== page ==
We all have good stories to tell about our fortes and foibles. You know, the one about the time you spilled coffee on the chief executive officer’s lap during your lunch interview and still got the job. Or when you serenaded a potential new hire on the phone and beat out a competitor’s offer through sheer humility and humor.
We tell stories to make a point and to make something memorable. Stories explain something about ourselves beyond a list of traits. A good story lets the listener see just what you mean by “unafraid of embarrassing myself to land the candidate.” Telling a good story can help your career.
What about when your story gets away from you? When your boss, colleagues, or team create the story for you—and before you know it, a Frankenstein’s monster of a tale is loose, with your name on it?
Early in my professional life, I co-managed the construction of a small-scale hydroelectric plant on a pristine river in Washington’s Cascade Mountains. Charged with complying with environmental permits, I was eager to exercise my passion for minimizing the project’s impact. Several months into the job, however, a colleague divulged that I almost didn’t get the position. Our boss thought I wouldn’t agree to work up to my knees in mud in the project’s tunnel. My colleague persuaded him otherwise, thank goodness. But who on earth fed him that story? Did people really think I was a dainty princess, unwilling to explore a leadership opportunity at the core of our business just to keep my shoes clean?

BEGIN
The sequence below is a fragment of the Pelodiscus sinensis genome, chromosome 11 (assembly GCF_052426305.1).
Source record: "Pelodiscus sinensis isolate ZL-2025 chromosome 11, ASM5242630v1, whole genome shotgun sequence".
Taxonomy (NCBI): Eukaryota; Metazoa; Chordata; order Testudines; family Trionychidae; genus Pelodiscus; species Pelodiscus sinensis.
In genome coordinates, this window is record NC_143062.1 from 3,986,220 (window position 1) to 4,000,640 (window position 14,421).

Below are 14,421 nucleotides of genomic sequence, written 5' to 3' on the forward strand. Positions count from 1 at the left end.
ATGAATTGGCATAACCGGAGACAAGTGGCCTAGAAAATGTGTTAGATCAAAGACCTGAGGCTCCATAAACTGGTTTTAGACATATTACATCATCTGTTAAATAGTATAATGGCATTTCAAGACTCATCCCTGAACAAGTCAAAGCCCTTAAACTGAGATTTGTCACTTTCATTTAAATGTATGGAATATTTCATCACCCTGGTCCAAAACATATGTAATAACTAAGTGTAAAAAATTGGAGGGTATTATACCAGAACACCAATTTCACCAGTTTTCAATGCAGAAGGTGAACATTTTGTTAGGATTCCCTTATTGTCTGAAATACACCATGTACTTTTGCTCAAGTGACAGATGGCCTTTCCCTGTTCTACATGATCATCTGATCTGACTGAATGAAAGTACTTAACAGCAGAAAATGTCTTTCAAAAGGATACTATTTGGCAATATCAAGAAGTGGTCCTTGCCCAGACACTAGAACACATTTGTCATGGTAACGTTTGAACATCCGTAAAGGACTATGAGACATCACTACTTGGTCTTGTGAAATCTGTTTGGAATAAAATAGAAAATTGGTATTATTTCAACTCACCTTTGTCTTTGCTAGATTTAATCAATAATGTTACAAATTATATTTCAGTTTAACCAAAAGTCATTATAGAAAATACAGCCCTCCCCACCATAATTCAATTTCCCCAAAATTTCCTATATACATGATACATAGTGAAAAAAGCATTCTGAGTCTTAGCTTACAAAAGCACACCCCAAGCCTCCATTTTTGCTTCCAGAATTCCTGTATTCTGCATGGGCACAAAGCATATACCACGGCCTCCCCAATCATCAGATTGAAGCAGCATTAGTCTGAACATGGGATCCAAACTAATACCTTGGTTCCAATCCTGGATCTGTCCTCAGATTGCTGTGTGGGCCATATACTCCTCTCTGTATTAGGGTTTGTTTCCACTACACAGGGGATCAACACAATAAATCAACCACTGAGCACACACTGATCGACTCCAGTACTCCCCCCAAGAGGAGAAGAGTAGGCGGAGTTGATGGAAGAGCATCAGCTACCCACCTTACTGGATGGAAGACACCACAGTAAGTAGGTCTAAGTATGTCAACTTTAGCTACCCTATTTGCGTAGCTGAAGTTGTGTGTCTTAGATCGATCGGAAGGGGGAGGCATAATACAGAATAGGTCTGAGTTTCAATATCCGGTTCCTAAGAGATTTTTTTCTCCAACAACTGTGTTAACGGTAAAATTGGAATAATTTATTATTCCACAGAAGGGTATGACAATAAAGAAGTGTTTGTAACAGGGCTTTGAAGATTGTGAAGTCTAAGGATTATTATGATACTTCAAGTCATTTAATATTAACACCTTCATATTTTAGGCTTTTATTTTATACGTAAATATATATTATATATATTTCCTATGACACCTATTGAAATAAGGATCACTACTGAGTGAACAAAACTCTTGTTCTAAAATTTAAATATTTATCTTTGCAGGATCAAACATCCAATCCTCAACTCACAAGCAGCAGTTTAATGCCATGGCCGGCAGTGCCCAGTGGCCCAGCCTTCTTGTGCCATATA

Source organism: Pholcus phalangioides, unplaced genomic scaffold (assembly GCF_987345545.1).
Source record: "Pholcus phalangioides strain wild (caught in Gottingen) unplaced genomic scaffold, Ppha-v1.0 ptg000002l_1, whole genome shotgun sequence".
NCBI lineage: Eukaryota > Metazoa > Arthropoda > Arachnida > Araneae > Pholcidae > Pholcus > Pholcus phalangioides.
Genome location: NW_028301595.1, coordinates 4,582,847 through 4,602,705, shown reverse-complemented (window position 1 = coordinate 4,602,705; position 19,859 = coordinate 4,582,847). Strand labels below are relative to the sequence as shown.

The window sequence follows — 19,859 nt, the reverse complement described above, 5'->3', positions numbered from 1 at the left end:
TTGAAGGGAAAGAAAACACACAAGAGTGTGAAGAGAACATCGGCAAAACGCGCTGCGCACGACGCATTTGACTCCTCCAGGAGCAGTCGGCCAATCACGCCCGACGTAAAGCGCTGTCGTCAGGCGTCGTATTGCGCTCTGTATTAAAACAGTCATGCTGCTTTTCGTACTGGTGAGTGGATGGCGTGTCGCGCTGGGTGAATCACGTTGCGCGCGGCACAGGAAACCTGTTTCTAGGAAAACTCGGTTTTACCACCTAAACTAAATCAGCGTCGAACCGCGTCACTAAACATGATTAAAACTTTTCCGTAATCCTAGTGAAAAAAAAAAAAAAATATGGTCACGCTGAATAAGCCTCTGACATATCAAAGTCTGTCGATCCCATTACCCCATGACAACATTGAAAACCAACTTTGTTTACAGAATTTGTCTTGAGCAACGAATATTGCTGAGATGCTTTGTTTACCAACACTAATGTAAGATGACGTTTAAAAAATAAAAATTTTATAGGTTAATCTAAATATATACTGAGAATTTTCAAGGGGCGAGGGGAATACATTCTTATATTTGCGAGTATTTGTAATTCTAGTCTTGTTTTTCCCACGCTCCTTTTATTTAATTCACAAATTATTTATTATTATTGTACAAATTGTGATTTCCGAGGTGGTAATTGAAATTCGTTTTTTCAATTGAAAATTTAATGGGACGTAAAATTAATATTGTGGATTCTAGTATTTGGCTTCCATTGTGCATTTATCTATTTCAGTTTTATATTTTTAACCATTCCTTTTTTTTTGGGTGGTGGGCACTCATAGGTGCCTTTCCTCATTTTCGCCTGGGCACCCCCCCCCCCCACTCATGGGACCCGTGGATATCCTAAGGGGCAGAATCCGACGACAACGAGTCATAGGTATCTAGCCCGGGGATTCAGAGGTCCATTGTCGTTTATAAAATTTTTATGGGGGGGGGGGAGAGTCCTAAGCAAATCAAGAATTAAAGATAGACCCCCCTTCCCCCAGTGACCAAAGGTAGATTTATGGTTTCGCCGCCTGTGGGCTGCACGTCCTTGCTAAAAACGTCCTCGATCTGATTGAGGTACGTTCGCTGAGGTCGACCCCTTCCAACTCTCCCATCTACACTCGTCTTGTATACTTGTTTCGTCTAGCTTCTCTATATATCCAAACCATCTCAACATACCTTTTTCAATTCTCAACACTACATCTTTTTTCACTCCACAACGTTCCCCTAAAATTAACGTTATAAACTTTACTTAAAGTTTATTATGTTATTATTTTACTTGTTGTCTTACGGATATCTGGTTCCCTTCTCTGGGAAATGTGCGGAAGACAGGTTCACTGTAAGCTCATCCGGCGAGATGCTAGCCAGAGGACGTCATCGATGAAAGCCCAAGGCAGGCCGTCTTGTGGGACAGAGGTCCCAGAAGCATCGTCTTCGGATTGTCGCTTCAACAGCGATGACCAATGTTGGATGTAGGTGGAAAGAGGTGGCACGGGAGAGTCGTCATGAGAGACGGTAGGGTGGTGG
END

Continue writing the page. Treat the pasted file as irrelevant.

It turns out that our firm’s receptionist had the boss’s ear—she was a longtime employee who had watched him expand the business. (This is not uncommon, even at the largest corporations, although then it might be the CEO’s executive assistant spinning the tale.) He asked her about her impression of me, the latest hire, and she told him. My story—and reputation—had been co-opted by someone who had judged me based on a polite phone conversation.
That early lesson taught me I couldn’t afford to let others characterize me, or my intentions, without my input.
Leaders, being in the spotlight, are particularly at risk. Team members often see only parts of projects. They can miss meetings, or work off-site. Ordinary scenarios can breed uncertainty (“What did he say?”), followed by speculation (“He seemed pretty unhappy with the project schedule.”) Before you know it, the team has created your story. “He’s going to make some big changes around here, even though the delays aren’t our fault.” In a heartbeat, you can go from being a motivating leader whose team gets the job done to a self-interested jerk willing to throw his team under the bus.
To maintain a firm grip on your stories and reputation, try the following:
At the beginning of every message, state your intentions. Not an agenda, but in your own words, relate your purpose in communicating: “I’m proud of this team for making the best of supplier delays.”
Frame requests so as to avoid speculation or negative interpretation. “While we didn’t cause the delays, the onus is on us to make up the lost days.”
Communicate early and often about your plan, what you are doing, and what you are going to do. Eliminate openings for others to speculate about your activities. “We’re going to form sub-teams to scrub every possible minute out of the production schedule and gain time where we can.”
Share progress. Even if your story gets away from you, results can trump gossip, at least in the short run. “We not only recouped our schedule losses, we delivered a day ahead of time.”
Rinse and repeat.
In the absence of information, people fill in the blanks. Unfortunately, what they fill in will often be negative because worst-case scenarios at least prepare them for action. As a leader, you need to own your stories, for your sake and for that of your team. By sharing expectations and communicating direction about how events should be interpreted, you not only manage your reputation, you make the workplace feel safe and predictable.